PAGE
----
Many column inches have been spent in the past couple of days analysing the Fed’s decision to prop up Bear Stearns while it found a buyer – in the end JP Morgan agreed to buy it for around 10% of the trading price a week before.
What the Fed did was to provide liquidity – effectively to act as a lender of last resort for Bear Stearns. This current credit crisis has in large part been a crisis of liquidity. Trust has dried up, so that banks are unwilling to lend to each other, or customers, pretty much at any price. So institutions that have been relying on being able to roll over short term debt have suddenly found themselves unable to fund themselves at any price. They may theoretically be solvent – their assets are worth more than their liabilities – but that’s worth very little if they are forced to sell their assets at fire sale prices to cover their maturing liabilities.
I certainly don’t think that the Fed should intervene in a traditional solvency situation. But the question is more nuanced if the crisis is one of liquidity. At some point, forcing institutions to liquidate their assets does risk the crisis becoming greater as fire sales of assets force prices down further than they would otherwise go if one was measuring their “intrinsic value”.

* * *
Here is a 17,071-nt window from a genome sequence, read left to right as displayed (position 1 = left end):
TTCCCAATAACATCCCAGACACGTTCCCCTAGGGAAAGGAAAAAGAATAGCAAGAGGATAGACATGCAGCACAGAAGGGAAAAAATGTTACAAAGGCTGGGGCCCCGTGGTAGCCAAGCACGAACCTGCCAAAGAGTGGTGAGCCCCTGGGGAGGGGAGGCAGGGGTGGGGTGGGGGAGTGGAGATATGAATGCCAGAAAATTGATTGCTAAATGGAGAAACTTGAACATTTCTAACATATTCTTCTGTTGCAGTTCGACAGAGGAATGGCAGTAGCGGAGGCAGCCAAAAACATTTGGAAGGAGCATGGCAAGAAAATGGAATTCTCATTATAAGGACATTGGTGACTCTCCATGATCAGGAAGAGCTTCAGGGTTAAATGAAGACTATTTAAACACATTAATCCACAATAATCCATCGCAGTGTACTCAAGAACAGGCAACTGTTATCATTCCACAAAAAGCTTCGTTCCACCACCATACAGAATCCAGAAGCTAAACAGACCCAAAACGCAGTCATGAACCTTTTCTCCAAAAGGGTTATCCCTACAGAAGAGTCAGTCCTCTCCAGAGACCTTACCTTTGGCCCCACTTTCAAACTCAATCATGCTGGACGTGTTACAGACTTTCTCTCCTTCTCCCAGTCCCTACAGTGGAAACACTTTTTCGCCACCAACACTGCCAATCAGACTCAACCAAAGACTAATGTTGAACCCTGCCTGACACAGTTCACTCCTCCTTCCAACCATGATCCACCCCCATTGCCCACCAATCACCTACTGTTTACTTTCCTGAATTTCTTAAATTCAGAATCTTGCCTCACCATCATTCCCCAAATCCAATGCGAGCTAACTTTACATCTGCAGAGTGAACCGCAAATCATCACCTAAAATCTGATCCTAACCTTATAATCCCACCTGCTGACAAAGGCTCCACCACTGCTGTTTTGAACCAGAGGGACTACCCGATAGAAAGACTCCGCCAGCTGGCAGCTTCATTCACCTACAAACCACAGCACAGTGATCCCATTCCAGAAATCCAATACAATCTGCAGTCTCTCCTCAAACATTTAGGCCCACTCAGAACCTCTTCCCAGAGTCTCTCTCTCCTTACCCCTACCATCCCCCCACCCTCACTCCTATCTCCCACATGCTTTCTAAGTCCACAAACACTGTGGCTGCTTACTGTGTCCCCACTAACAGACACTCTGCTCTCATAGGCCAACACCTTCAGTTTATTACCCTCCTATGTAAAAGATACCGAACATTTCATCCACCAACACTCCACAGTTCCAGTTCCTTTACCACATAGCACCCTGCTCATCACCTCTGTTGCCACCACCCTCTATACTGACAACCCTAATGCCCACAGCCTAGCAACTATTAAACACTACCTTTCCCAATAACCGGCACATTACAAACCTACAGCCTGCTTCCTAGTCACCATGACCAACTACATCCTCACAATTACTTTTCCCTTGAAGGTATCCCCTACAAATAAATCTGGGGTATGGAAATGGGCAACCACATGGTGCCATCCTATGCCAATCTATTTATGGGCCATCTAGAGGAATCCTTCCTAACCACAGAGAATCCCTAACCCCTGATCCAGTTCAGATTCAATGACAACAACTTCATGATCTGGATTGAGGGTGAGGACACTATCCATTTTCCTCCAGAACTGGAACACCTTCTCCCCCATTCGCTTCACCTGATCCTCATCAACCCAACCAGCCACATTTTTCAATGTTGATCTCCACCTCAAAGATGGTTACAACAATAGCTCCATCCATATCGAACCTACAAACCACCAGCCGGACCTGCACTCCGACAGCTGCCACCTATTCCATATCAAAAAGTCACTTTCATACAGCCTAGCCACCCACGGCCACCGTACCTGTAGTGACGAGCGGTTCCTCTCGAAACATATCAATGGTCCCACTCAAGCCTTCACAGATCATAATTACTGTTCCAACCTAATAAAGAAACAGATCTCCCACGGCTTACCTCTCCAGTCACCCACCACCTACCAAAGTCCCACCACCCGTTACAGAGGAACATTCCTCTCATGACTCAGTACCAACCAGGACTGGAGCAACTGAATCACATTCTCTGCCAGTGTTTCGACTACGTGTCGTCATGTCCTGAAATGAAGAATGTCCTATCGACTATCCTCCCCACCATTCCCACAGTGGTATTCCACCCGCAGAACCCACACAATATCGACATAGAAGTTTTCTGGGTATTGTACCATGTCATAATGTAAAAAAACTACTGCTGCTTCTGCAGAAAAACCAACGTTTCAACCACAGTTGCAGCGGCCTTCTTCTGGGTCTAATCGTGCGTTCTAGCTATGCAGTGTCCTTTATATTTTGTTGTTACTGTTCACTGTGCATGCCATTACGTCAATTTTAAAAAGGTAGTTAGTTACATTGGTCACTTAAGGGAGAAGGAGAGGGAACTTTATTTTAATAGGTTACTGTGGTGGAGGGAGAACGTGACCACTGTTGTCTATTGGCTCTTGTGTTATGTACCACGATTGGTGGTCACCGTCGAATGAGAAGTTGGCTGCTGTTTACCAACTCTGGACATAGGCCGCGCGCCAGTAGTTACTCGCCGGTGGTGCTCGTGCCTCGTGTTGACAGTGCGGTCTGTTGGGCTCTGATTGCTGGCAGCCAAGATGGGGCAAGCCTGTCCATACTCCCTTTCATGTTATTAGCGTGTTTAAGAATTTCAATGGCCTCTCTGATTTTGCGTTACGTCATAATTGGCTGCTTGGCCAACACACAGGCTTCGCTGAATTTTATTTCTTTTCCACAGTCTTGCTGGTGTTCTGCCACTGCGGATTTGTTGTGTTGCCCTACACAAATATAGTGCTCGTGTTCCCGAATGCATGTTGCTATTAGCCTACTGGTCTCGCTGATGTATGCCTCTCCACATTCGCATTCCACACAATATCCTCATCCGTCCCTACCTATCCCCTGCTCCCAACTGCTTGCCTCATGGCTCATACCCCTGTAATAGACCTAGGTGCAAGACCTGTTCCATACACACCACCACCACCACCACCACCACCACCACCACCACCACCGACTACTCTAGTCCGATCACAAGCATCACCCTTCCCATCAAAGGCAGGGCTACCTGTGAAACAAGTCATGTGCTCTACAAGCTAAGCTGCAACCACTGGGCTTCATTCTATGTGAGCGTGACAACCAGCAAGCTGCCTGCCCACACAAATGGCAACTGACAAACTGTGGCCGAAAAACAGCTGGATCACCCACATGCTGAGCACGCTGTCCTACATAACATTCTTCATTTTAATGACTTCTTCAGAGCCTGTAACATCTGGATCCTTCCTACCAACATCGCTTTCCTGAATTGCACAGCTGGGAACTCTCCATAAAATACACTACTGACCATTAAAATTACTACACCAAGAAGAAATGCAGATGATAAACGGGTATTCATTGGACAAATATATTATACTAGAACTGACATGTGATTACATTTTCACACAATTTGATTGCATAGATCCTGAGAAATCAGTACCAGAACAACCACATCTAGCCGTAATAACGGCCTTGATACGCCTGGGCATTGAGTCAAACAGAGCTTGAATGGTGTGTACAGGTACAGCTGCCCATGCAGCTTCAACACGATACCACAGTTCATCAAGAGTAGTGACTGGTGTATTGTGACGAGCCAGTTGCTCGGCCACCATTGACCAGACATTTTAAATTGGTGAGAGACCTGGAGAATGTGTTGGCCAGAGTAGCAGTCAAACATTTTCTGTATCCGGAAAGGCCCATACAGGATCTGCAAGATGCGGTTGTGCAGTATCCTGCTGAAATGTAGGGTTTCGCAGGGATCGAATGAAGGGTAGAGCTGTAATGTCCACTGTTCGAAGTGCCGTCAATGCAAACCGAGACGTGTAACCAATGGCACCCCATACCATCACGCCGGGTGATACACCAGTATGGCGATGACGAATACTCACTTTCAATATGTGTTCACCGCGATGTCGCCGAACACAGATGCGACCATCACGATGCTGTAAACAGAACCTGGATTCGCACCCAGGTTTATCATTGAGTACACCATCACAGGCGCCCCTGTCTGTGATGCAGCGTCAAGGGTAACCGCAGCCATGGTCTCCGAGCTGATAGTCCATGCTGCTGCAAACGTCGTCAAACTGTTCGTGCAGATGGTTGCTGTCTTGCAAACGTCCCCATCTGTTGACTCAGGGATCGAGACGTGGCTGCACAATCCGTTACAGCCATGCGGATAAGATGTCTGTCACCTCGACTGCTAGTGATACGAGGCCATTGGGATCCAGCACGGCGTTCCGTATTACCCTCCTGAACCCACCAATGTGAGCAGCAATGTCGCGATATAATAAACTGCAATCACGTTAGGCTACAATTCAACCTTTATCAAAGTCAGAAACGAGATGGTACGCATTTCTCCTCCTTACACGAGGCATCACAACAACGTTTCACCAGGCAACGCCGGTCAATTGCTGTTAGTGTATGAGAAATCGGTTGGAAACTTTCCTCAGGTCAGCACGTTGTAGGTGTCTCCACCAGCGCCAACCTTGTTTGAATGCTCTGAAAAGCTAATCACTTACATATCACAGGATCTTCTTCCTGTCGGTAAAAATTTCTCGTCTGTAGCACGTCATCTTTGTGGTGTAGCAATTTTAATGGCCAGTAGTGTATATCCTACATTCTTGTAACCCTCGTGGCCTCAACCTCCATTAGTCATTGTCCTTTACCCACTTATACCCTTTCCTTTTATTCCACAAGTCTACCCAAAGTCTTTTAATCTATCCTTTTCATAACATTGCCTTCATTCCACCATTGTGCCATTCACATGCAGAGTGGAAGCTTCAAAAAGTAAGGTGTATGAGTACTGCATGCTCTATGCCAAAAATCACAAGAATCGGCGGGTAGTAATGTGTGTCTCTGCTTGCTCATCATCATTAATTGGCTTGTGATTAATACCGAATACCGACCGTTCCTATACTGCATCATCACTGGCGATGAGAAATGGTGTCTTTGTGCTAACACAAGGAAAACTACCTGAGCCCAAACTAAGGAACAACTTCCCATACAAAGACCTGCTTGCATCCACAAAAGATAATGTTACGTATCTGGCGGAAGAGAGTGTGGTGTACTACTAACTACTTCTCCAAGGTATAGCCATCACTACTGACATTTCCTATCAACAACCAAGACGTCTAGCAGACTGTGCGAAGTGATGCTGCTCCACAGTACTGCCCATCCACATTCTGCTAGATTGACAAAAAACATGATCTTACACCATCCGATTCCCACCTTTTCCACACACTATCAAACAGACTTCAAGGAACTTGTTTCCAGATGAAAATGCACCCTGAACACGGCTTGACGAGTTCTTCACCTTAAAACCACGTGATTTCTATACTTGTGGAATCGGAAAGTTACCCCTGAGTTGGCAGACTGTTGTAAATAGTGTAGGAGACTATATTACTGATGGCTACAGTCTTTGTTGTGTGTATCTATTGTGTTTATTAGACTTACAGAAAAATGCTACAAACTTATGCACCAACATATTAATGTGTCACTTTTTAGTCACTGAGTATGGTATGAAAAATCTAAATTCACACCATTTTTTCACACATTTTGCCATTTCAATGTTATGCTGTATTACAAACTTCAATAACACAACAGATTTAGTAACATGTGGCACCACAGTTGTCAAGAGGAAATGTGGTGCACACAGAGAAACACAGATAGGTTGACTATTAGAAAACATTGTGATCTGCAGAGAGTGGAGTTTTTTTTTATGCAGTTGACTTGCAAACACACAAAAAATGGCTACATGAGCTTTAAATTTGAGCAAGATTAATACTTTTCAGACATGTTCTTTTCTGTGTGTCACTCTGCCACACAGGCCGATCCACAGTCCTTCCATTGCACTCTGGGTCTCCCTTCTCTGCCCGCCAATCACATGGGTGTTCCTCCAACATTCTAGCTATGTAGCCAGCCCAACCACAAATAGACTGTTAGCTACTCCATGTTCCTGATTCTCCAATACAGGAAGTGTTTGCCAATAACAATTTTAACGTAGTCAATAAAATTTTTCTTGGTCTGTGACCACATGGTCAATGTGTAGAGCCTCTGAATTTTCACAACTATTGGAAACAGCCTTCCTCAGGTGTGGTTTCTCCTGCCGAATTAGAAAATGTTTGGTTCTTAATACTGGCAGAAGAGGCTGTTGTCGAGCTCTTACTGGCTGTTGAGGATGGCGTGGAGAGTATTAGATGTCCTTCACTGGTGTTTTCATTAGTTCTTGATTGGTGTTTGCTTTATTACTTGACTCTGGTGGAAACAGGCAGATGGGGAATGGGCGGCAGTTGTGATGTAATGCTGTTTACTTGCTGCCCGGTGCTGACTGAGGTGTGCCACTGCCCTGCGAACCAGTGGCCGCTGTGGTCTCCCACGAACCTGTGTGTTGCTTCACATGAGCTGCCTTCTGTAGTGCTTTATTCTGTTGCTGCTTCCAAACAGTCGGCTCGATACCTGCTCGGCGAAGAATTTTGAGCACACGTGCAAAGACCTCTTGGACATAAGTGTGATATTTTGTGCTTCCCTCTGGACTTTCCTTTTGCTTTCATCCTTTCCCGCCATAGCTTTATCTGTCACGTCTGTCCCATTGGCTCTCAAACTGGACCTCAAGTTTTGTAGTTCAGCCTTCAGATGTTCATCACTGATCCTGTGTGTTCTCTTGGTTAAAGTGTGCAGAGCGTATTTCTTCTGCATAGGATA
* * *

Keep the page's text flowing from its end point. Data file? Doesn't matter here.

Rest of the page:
The trouble is figuring out where is that point? At what point does a reduction in asset prices that is the effect of bursting a bubble become a panic that should be avoided at all costs, even at the risk of propping up commercial enterprises that knowingly took on the risks that are now going bad?
If you do provide cover for the financial system, you run the risk of creating moral hazard – the hazard that people will be overly willing to take risks (beyond their actual costs) because they know they will get bailed out by someone. The consensus from the opinion columnists that I’ve read so far is that the intervention was the right thing to do. The panic would have been worse. And certainly the fallout from the fire sale that would have ensued otherwise would be world wide (and certainly affected the company I work for, and potentially my bonus this year). But their shareholders have been very happy on the upside of this risk. John Quiggin points out that the senior management of Bear Stearns are going to do pretty well out of it.